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Flares after hydroxychloroquine reduction or discontinuation: results from the Systemic Lupus International Collaborating Clinics (SLICC) inception cohort

Research output: Contribution to journalJournal articleResearchpeer-review

  • Celline C Almeida-Brasil
  • John G Hanly
  • Murray Urowitz
  • Ann Elaine Clarke
  • Guillermo Ruiz-Irastorza
  • Caroline Gordon
  • Rosalind Ramsey-Goldman
  • Michelle Petri
  • Ellen M Ginzler
  • D J Wallace
  • Sang-Cheol Bae
  • Juanita Romero-Diaz
  • Mary Anne Dooley
  • Christine Peschken
  • David Isenberg
  • Anisur Rahman
  • Susan Manzi
  • Søren Jacobsen
  • Sam Lim
  • Ronald F van Vollenhoven
  • Ola Nived
  • Andreas Jönsen
  • Diane L Kamen
  • Cynthia Aranow
  • Jorge Sanchez-Guerrero
  • Dafna D Gladman
  • Paul R Fortin
  • Graciela S Alarcón
  • Joan T Merrill
  • Kenneth Kalunian
  • Manuel Ramos-Casals
  • Kristján Steinsson
  • Asad Zoma
  • Anca Askanase
  • Munther A Khamashta
  • Ian N Bruce
  • Murat Inanc
  • Michal Abrahamowicz
  • Sasha Bernatsky
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OBJECTIVES: To evaluate systemic lupus erythematosus (SLE) flares following hydroxychloroquine (HCQ) reduction or discontinuation versus HCQ maintenance.

METHODS: We analysed prospective data from the Systemic Lupus International Collaborating Clinics (SLICC) cohort, enrolled from 33 sites within 15 months of SLE diagnosis and followed annually (1999-2019). We evaluated person-time contributed while on the initial HCQ dose ('maintenance'), comparing this with person-time contributed after a first dose reduction, and after a first HCQ discontinuation. We estimated time to first flare, defined as either subsequent need for therapy augmentation, increase of ≥4 points in the SLE Disease Activity Index-2000, or hospitalisation for SLE. We estimated adjusted HRs (aHRs) with 95% CIs associated with reducing/discontinuing HCQ (vs maintenance). We also conducted separate multivariable hazard regressions in each HCQ subcohort to identify factors associated with flare.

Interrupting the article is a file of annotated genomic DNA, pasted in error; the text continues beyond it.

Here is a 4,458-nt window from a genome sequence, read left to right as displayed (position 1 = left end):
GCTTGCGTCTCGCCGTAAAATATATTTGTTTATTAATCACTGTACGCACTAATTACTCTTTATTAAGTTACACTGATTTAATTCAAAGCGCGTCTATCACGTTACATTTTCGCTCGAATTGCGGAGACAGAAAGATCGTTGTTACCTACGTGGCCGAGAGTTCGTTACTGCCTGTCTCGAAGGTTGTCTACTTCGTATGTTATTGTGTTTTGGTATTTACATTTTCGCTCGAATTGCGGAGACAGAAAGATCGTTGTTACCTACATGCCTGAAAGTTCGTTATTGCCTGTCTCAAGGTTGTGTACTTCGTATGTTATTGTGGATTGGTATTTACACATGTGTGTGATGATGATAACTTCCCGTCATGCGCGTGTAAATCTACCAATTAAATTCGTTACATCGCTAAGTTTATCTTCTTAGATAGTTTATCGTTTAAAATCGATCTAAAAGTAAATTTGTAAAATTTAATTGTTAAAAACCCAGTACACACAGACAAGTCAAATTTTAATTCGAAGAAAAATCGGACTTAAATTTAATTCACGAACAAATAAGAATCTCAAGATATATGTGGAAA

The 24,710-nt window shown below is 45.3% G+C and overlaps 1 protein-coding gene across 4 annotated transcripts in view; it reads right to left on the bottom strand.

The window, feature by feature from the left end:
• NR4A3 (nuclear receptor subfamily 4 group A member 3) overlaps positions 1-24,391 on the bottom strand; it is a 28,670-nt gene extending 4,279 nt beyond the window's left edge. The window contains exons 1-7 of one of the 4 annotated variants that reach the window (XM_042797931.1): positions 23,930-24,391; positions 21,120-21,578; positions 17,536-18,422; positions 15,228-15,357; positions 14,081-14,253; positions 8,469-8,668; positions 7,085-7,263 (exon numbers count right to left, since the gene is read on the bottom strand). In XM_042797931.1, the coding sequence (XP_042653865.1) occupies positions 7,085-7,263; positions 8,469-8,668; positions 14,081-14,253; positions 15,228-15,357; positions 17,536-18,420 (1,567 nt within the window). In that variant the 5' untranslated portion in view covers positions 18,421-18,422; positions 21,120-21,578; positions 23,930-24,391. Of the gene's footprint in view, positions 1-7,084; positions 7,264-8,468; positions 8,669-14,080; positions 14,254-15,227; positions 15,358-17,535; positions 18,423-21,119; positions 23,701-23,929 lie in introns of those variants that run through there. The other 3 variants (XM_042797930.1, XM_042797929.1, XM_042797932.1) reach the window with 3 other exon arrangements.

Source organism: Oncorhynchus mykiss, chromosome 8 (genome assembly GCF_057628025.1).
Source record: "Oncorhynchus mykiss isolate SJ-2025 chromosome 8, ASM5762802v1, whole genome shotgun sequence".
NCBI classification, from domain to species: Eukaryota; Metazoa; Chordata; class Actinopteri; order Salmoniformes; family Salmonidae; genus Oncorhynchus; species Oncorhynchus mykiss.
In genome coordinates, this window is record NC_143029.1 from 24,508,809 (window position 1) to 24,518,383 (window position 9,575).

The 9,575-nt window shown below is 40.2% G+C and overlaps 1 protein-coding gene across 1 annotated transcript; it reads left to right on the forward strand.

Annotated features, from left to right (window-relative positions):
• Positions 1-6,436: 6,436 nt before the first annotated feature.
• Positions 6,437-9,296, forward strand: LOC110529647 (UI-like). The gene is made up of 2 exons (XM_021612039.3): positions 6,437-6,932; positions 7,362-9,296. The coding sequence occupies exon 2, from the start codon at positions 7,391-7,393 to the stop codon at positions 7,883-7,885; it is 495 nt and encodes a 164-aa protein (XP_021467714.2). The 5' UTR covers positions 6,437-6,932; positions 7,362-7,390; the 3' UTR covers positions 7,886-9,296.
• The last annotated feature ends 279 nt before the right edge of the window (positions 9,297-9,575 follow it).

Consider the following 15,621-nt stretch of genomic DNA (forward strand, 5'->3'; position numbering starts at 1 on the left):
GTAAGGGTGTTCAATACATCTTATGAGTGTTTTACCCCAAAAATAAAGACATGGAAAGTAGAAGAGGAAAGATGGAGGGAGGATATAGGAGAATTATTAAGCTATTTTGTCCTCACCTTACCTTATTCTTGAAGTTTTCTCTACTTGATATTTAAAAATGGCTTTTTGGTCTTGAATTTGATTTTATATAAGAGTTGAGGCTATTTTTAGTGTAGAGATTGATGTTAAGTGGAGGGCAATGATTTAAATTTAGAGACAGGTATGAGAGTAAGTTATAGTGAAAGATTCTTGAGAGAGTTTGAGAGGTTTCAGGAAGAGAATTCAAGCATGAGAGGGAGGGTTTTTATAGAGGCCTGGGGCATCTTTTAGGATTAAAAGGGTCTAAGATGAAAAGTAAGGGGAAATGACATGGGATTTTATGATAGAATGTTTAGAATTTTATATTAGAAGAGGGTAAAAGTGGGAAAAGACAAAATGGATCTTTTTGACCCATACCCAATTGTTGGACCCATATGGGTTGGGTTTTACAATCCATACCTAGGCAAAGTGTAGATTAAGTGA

RESULTS: We studied 1460 (90% female) patients initiating HCQ. aHRs for first SLE flare were 1.20 (95% CI 1.04 to 1.38) and 1.56 (95% CI 1.31 to 1.86) for the HCQ reduction and discontinuation groups, respectively, versus HCQ maintenance. Patients with low educational level were at particular risk of flaring after HCQ discontinuation (aHR 1.43, 95% CI 1.09 to 1.87). Prednisone use at time-zero was associated with over 1.5-fold increase in flare risk in all HCQ subcohorts.

CONCLUSIONS: SLE flare risk was higher after HCQ taper/discontinuation versus HCQ maintenance. Decisions to maintain, reduce or stop HCQ may affect specific subgroups differently, including those on prednisone and/or with low education. Further study of special groups (eg, seniors) may be helpful.

Original languageEnglish
JournalAnnals of the Rheumatic Diseases
Issue number3
Pages (from-to)370-378
Number of pages9
Publication statusPublished - Mar 2022

Bibliographical note

© Author(s) (or their employer(s)) 2021. Re-use permitted under CC BY. Published by BMJ.

    Research areas

  • systemic lupus erythematosus, hydroxychloroquine, autoimmune diseases, epidemiology

ID: 73990010